by Tamara A.
A couple of weeks ago, I sat at a bar after work and attempted to follow the CNN news that was silently playing in one corner as the ESPN commentary from the main TV played throughout the bar. While it was difficult to get any details from the reporting, I was at least able to follow the main headlines and get the general sense of what important things were happening that day.
One headline that appeared addressed the 9/11 museum that is currently being constructed in the underground portion of the Ground Zero site in New York City. The random guy that was sitting next to me at the time had a fairly strong negative reaction to it. It went something like this: “I can’t believe they are making a museum for the terrorist attacks. That seems a little ridiculous. Plus, it wasn’t that long ago.” (It was a little more elaborate than that, but that’s pretty much what I took from it.)
It took me a second to respond to him. It does seem a little strange to have a museum opening for something that happened so recently in our lifetime. Museums seem to be reserved for things of the far past, things that I didn’t experience but are important to learn about to know the history of humanity. But then I thought about it, all of the World War II museums that I have visited (and, for lack of a better term, enjoyed because it is such an interesting event to learn about and learn from) must evoke the same sense of eerie recollections for my grandma and others who experienced these events with the strange reality that that was their lives for a while and it shaped how they lived the rest of their existence.
For me, the museum is essential. The 9/11 plane crashes is our generation’s Pearl Harbor or JFK assassination. I don’t know a single person who couldn’t tell me where they were the moment they found out that the first World Trade Center building was hit. That is a significant historical moment that all Americans will learn about in their history courses from here on out. Never have I thought about the events that are happening during my lifetime as contenders for space in textbooks. But 9/11 is the leader in that race.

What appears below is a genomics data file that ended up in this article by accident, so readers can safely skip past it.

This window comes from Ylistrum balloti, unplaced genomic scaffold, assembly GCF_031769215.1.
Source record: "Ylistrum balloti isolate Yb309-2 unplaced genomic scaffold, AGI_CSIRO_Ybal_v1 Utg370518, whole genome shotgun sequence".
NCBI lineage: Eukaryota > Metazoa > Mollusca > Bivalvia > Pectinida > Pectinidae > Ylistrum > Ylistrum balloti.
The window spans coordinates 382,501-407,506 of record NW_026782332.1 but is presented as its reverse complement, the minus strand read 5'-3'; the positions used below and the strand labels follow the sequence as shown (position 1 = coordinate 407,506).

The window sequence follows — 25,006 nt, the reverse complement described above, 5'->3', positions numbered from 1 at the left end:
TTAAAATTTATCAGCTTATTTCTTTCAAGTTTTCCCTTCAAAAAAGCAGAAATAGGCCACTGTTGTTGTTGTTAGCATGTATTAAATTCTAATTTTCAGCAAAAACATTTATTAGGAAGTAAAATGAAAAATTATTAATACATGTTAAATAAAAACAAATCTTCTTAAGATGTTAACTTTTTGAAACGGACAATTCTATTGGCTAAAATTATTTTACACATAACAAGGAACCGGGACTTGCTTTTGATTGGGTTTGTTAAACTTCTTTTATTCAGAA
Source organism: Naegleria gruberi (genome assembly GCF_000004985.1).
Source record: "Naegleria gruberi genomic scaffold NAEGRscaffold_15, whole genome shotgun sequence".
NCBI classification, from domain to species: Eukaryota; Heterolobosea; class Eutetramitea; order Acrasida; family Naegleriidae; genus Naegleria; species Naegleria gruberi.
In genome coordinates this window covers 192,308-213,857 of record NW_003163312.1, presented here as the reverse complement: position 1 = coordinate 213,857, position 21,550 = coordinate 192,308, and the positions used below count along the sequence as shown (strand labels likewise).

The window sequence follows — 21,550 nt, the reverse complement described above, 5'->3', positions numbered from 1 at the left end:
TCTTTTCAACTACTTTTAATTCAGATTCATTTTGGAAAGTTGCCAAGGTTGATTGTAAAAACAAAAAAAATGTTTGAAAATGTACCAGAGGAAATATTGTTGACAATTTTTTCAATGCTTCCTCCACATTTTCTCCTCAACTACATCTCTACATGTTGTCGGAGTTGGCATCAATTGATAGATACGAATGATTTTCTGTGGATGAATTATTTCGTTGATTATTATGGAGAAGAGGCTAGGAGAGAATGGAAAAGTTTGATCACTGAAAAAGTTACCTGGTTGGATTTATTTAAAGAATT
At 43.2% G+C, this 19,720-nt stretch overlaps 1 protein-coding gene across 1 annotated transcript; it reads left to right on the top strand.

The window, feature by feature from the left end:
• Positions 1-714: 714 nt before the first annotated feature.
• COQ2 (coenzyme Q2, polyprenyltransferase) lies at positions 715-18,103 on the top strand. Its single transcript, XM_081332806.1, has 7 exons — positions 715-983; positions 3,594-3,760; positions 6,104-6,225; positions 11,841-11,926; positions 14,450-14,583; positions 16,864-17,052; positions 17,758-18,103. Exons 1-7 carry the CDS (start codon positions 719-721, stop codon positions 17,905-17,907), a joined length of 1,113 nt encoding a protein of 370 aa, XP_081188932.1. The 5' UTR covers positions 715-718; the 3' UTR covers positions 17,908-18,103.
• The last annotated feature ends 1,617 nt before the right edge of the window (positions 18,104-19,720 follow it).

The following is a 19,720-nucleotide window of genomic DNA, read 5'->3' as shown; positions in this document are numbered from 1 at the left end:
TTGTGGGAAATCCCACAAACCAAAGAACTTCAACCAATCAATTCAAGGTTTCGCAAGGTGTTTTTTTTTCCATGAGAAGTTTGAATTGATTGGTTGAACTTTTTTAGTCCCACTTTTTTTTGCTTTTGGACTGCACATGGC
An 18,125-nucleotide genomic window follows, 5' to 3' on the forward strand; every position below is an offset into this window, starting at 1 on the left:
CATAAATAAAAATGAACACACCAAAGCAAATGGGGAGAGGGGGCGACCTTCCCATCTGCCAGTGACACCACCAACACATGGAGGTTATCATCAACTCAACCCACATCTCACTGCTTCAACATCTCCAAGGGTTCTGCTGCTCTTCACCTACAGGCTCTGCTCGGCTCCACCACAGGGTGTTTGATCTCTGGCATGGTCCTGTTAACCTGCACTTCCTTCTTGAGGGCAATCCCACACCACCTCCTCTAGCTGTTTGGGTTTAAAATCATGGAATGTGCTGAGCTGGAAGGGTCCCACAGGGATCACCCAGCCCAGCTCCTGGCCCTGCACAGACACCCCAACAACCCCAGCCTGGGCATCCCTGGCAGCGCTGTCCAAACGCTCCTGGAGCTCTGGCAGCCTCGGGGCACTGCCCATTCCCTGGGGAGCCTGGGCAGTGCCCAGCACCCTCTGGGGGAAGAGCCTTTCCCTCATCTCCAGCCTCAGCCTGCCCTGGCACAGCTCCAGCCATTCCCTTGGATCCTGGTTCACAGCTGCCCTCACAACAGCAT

So today is the 10th anniversary of the attacks. I feel as if today has taken a different tone from the first nine anniversaries. Ten years out. The hurt and the devastation are still there. (I have even found myself on the brink of tears a couple times in writing this piece.) And that is coming from someone who had no direct losses or effect from that day. I can’t imagine the pain that is replayed for those that lost loved ones or the panic from actually experiencing the horrific scene that day. I have all the sympathy in the world but, in no way, can I imagine what it was like.
But, despite the pain that will linger, it is about time that we look at the event in the context in which it played out. As msn.com put it in their coverage of today’s ceremony,
…[M]uch of the weight of this year’s ceremonies lie in what will largely go unspoken. There’s the anniversary’s role in prompting Americans to consider how the attacks affected them and the larger world and the continuing struggle to understand 9/11’s place in the lore of the nation.
What can we do to commemorate this day and the events that followed and learn from this? The personal accounts are heart wrenching and it is our duty as a nation, as humans to help ourselves grow as individuals and as a community from what happened.
As a nation, there have been moments of unity drawn from this. In fact, even the larger international community seemed to feel the same pain for a brief moment, because even though there are anti-American sentiments that exist, the lack of humanity that day is undeniable. And while that unity has been rediscovered each anniversary, it has been generally lost in between. The uniting factor for some was the secluding factor for others, mainly the American Muslim population.
I think 9/11 provided us with the great opportunity to look beyond our differences and find the same basic emotions, desires and fears. We have to realize that extremists within a subculture or community do not define the whole, that the majority of people are looking for the same acceptance as the rest of us. Tragedies (especially those that are imposed by man) give us the chance to consider what it means to be human and what our responsibilities are to our fellow humans.
So it is my hope, that while our country revisits the day that stole our sense of security and prompted us down a road of vengeance, we take a moment to acknowledge the vulnerability that it gave us and embrace the human connection that it exposed between Americans and the world.
Let’s not allow that last part to fade.